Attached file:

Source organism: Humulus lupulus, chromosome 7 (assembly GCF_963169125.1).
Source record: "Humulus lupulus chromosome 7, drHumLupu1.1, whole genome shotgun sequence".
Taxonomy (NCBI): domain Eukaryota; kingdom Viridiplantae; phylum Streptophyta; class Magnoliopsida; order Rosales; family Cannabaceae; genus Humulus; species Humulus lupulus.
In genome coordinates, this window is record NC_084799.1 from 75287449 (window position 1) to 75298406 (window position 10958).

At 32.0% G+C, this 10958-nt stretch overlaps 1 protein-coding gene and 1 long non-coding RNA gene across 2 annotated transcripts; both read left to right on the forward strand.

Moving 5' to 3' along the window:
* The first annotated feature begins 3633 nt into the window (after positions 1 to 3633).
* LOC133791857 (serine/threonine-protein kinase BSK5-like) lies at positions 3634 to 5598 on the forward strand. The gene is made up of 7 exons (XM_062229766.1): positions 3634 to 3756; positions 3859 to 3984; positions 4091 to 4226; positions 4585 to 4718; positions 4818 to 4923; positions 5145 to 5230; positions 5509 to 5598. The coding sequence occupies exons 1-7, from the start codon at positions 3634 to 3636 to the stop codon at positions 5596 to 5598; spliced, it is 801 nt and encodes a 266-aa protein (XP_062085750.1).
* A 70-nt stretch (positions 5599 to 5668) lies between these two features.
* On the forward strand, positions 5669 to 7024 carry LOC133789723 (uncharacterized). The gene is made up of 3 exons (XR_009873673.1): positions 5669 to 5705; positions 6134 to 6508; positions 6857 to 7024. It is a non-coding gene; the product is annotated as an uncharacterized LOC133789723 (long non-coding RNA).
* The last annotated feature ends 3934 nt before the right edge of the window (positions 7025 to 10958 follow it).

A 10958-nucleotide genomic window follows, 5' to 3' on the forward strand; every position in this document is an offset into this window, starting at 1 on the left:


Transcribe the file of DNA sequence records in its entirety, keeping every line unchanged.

Source organism: Humulus lupulus, chromosome 7 (assembly GCF_963169125.1).
Source record: "Humulus lupulus chromosome 7, drHumLupu1.1, whole genome shotgun sequence".
Taxonomy (NCBI): domain Eukaryota; kingdom Viridiplantae; phylum Streptophyta; class Magnoliopsida; order Rosales; family Cannabaceae; genus Humulus; species Humulus lupulus.
In genome coordinates, this window is record NC_084799.1 from 75287449 (window position 1) to 75298406 (window position 10958).

At 32.0% G+C, this 10958-nt stretch overlaps 1 protein-coding gene and 1 long non-coding RNA gene across 2 annotated transcripts; both read left to right on the forward strand.

Moving 5' to 3' along the window:
* The first annotated feature begins 3633 nt into the window (after positions 1 to 3633).
* LOC133791857 (serine/threonine-protein kinase BSK5-like) lies at positions 3634 to 5598 on the forward strand. The gene is made up of 7 exons (XM_062229766.1): positions 3634 to 3756; positions 3859 to 3984; positions 4091 to 4226; positions 4585 to 4718; positions 4818 to 4923; positions 5145 to 5230; positions 5509 to 5598. The coding sequence occupies exons 1-7, from the start codon at positions 3634 to 3636 to the stop codon at positions 5596 to 5598; spliced, it is 801 nt and encodes a 266-aa protein (XP_062085750.1).
* A 70-nt stretch (positions 5599 to 5668) lies between these two features.
* On the forward strand, positions 5669 to 7024 carry LOC133789723 (uncharacterized). The gene is made up of 3 exons (XR_009873673.1): positions 5669 to 5705; positions 6134 to 6508; positions 6857 to 7024. It is a non-coding gene; the product is annotated as an uncharacterized LOC133789723 (long non-coding RNA).
* The last annotated feature ends 3934 nt before the right edge of the window (positions 7025 to 10958 follow it).

A 10958-nucleotide genomic window follows, 5' to 3' on the forward strand; every position in this document is an offset into this window, starting at 1 on the left: